At one of the most difficult moments since he became Prime Minister, Stephen Harper is alone.
He must rejuvenate a listless governing agenda while dousing a major political fire. He must rebuild his cabinet and craft what may be the most closely scrutinized Throne Speech in the government's history. He must get everything right, or risk defeat at the next election. And he must do it without the help of his trusted chief of staff, Nigel Wright, whose resignation is a body blow to the Harper government.
The Prime Minister's first post-Wright challenge comes Tuesday when he meets caucus. The men and women inside that room – and Conservative supporters outside it – will need to be convinced that questions and allegations surrounding Mr. Wright's decision to use his own money to pay off Senator Mike Duffy's expenses are just so much noise.
The political class in Ottawa will declare the Senate expenses scandal the worst this government has ever faced, just as the robocalls scandal was before it, and Bev Oda's alleged contempt of Parliament was before that, and the Helena Guergis scandal was before that.
Mr. Harper generally prefers to let these conflagrations burn themselves out, which they eventually do. But because this controversy extends into his own office, and involves questions of his own knowledge of what was going on inside that office, he will have to be very careful in how he handles this file.
Some kind of independent look at events – even if that study is well short of a public inquiry – may be warranted.
It's important to remember that most voters don't pay a great deal of attention to these political tempests.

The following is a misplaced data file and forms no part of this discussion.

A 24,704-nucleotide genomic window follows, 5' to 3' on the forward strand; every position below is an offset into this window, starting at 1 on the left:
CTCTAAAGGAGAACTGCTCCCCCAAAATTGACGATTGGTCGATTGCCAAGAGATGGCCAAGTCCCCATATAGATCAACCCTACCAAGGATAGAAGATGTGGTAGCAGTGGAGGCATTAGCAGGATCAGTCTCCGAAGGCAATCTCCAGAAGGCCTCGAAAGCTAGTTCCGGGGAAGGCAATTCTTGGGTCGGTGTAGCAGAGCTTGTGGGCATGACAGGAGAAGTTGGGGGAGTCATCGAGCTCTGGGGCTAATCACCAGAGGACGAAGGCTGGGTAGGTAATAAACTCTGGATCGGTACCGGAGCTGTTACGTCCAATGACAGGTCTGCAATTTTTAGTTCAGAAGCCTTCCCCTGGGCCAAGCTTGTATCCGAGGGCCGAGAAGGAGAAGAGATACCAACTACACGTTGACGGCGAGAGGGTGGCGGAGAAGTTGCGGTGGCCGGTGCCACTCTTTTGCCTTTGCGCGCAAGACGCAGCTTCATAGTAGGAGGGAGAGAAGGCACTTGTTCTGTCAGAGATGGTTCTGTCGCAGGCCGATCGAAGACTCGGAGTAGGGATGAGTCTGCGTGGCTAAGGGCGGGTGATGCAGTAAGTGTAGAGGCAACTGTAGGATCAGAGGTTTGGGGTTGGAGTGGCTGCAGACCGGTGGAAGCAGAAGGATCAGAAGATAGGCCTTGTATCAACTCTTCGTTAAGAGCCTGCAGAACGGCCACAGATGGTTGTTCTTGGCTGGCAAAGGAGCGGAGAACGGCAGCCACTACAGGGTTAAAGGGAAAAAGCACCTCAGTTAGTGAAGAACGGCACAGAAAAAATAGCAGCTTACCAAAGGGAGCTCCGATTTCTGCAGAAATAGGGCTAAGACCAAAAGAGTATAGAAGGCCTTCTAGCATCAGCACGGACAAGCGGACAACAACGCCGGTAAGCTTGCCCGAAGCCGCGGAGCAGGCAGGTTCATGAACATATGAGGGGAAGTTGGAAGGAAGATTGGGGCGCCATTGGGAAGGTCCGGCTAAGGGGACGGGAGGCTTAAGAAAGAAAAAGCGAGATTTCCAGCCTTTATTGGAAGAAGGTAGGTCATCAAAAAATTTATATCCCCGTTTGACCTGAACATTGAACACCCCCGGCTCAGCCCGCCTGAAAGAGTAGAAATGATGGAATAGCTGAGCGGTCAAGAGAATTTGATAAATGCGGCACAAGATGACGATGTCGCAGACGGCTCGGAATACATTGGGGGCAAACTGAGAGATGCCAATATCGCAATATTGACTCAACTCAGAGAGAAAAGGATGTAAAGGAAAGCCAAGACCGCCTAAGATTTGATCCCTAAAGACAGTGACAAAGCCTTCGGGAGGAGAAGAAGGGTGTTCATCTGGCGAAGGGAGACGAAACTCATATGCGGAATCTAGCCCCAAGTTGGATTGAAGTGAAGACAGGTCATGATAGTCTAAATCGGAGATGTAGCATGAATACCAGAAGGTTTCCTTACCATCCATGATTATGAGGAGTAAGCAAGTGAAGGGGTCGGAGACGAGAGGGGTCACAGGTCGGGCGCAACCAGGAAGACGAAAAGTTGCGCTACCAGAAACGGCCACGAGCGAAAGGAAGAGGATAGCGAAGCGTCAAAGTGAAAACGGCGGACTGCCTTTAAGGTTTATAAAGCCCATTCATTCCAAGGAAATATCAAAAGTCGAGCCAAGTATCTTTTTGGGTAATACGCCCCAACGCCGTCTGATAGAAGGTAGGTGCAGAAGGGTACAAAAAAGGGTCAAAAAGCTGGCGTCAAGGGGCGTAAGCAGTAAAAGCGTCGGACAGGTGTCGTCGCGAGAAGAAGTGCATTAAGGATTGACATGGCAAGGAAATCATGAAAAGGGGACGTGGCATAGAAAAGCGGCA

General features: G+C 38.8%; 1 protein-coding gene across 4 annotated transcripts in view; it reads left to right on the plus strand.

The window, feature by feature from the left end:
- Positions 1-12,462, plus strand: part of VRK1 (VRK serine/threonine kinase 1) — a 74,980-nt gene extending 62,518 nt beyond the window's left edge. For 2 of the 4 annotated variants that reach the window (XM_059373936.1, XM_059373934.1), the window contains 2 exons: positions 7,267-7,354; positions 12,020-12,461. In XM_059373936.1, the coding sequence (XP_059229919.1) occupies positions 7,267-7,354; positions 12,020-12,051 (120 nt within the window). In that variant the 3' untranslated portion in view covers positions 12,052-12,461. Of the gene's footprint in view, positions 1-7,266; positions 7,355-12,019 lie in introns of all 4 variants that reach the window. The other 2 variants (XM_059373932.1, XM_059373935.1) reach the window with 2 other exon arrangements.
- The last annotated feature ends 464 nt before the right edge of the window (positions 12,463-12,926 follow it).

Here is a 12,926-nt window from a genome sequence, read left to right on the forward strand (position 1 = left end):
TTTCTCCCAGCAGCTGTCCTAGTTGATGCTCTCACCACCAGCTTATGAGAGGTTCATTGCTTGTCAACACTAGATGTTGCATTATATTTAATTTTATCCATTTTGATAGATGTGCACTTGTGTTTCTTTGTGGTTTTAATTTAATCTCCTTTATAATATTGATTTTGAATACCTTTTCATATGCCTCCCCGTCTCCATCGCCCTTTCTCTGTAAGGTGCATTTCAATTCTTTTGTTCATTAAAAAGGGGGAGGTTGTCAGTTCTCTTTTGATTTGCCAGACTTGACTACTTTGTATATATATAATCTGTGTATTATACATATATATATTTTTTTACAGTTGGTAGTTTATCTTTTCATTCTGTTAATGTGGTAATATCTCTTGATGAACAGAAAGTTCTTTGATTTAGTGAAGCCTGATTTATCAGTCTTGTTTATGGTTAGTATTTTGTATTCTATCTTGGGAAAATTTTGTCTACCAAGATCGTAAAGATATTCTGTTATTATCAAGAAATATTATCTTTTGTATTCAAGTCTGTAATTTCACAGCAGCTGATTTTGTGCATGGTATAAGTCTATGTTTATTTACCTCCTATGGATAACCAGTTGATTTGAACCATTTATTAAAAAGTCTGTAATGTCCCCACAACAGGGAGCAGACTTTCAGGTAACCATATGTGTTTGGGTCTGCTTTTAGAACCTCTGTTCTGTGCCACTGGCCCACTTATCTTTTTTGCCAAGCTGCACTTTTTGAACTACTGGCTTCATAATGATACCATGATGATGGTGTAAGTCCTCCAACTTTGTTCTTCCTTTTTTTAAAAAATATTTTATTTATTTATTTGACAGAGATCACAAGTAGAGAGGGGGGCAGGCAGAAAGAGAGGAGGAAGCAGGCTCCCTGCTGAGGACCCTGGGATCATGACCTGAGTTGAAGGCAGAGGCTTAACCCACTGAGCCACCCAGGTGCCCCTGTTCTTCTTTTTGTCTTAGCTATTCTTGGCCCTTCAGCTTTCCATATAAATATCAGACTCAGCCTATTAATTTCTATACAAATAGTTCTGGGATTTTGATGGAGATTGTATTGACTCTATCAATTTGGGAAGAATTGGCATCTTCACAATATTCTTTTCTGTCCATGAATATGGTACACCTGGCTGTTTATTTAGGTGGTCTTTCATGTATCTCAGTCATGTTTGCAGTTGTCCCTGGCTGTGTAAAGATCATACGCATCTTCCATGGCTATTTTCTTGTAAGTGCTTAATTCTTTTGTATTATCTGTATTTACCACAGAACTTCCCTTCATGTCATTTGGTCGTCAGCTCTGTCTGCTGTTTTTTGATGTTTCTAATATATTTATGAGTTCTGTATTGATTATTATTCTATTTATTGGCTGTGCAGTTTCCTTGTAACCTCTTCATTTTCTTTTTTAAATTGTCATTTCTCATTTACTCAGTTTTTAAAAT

But they do pay attention if they begin to suspect the government is no longer running things properly.
That is the real problem here: the growing perception that the Conservatives can't think of anything particularly interesting or important to do.
Trade deals aren't getting signed; pipelines aren't getting approved; Finance Minister Jim Flaherty's last budget was ho-hum. There is little law and order left to impose.
Scandals such as Senate expenses are often a symptom as much as anything else. They fill the political vacuum generated by a government without much of an agenda.
That is why, if and when he is able to weather this particular tempest, Mr. Harper will need to focus on the much-vaunted "reset:" the cabinet shuffle that will come after the House rises at the end of June, and the Throne Speech that will follow in September.
Each must reinforce the notion that the government knows what it wants to do in the two remaining years of its mandate and has a road map for doing it.
In plotting such road maps, Mr. Wright brought a cool head, a strong grasp of economic fundamentals and Bay Street street smarts.
His replacement, Ray Novak, has been a good and loyal servant since the days when Mr. Harper was leader of the Canadian Alliance. He knows his boss's mind and the word on him is that any file he handles is handled well.
But is he the man to advise the Prime Minister on which cabinet minister should be shuffled where? Can he offer a solid opinion on whether the final terms of the proposed Canada-European Union trade agreement are in Canada's interest, or whether Mr. Harper should walk away from the deal?
What three priorities should the government devote its energies to between this autumn and the 2015 election? How can the government ensure it delivers on those priorities?
You can see why this is entirely the wrong time for Mr. Harper to be bringing on board a new chief of staff.
The Prime Minister has always seen himself as the most capable member of his administration. He will have to be. Right now, there are few if any people he can turn to as he tries to put this troubled government back on track.